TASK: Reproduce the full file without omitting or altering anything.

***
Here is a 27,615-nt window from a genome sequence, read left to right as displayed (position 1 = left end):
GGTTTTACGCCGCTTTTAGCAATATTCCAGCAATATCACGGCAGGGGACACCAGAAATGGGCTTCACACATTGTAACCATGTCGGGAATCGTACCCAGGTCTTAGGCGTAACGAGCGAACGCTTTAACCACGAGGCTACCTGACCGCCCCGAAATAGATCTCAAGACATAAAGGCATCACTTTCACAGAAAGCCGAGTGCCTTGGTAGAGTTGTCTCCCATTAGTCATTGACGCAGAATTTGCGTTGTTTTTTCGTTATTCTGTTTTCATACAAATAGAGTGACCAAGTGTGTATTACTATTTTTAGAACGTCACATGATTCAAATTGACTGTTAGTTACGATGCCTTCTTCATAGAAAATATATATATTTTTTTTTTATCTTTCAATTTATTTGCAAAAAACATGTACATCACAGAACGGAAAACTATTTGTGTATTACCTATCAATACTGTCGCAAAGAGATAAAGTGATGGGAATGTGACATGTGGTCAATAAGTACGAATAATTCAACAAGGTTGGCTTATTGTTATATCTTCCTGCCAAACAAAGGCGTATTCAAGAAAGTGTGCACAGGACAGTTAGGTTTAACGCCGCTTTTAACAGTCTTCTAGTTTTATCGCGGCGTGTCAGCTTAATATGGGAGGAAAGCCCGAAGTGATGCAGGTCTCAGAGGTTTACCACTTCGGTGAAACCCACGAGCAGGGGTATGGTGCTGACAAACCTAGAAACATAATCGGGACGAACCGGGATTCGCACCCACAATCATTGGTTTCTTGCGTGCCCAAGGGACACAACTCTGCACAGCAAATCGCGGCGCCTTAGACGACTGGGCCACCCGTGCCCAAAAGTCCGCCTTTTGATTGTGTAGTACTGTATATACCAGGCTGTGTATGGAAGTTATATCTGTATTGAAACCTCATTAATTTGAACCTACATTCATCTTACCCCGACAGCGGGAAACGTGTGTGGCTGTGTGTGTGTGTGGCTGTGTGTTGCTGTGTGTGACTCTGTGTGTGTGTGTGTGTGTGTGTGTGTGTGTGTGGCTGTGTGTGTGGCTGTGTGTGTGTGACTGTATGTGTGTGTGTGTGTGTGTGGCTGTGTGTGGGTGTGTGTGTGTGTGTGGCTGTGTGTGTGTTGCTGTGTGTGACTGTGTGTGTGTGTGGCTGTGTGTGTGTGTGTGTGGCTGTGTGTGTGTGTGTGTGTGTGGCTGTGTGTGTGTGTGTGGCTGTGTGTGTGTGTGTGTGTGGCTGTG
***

Here is a 27,615-nt window from a genome sequence, read left to right as displayed (position 1 = left end):
GGTTTTACGCCGCTTTTAGCAATATTCCAGCAATATCACGGCAGGGGACACCAGAAATGGGCTTCACACATTGTAACCATGTCGGGAATCGTACCCAGGTCTTAGGCGTAACGAGCGAACGCTTTAACCACGAGGCTACCTGACCGCCCCGAAATAGATCTCAAGACATAAAGGCATCACTTTCACAGAAAGCCGAGTGCCTTGGTAGAGTTGTCTCCCATTAGTCATTGACGCAGAATTTGCGTTGTTTTTTCGTTATTCTGTTTTCATACAAATAGAGTGACCAAGTGTGTATTACTATTTTTAGAACGTCACATGATTCAAATTGACTGTTAGTTACGATGCCTTCTTCATAGAAAATATATATATTTTTTTTTTATCTTTCAATTTATTTGCAAAAAACATGTACATCACAGAACGGAAAACTATTTGTGTATTACCTATCAATACTGTCGCAAAGAGATAAAGTGATGGGAATGTGACATGTGGTCAATAAGTACGAATAATTCAACAAGGTTGGCTTATTGTTATATCTTCCTGCCAAACAAAGGCGTATTCAAGAAAGTGTGCACAGGACAGTTAGGTTTAACGCCGCTTTTAACAGTCTTCTAGTTTTATCGCGGCGTGTCAGCTTAATATGGGAGGAAAGCCCGAAGTGATGCAGGTCTCAGAGGTTTACCACTTCGGTGAAACCCACGAGCAGGGGTATGGTGCTGACAAACCTAGAAACATAATCGGGACGAACCGGGATTCGCACCCACAATCATTGGTTTCTTGCGTGCCCAAGGGACACAACTCTGCACAGCAAATCGCGGCGCCTTAGACGACTGGGCCACCCGTGCCCAAAAGTCCGCCTTTTGATTGTGTAGTACTGTATATACCAGGCTGTGTATGGAAGTTATATCTGTATTGAAACCTCATTAATTTGAACCTACATTCATCTTACCCCGACAGCGGGAAACGTGTGTGGCTGTGTGTGTGTGTGGCTGTGTGTTGCTGTGTGTGACTCTGTGTGTGTGTGTGTGTGTGTGTGTGTGTGTGTGGCTGTGTGTGTGGCTGTGTGTGTGTGACTGTATGTGTGTGTGTGTGTGTGTGGCTGTGTGTGGGTGTGTGTGTGTGTGTGGCTGTGTGTGTGTTGCTGTGTGTGACTGTGTGTGTGTGTGGCTGTGTGTGTGTGTGTGTGGCTGTGTGTGTGTGTGTGTGTGTGGCTGTGTGTGTGTGTGTGGCTGTGTGTGTGTGTGTGTGTGGCTGTG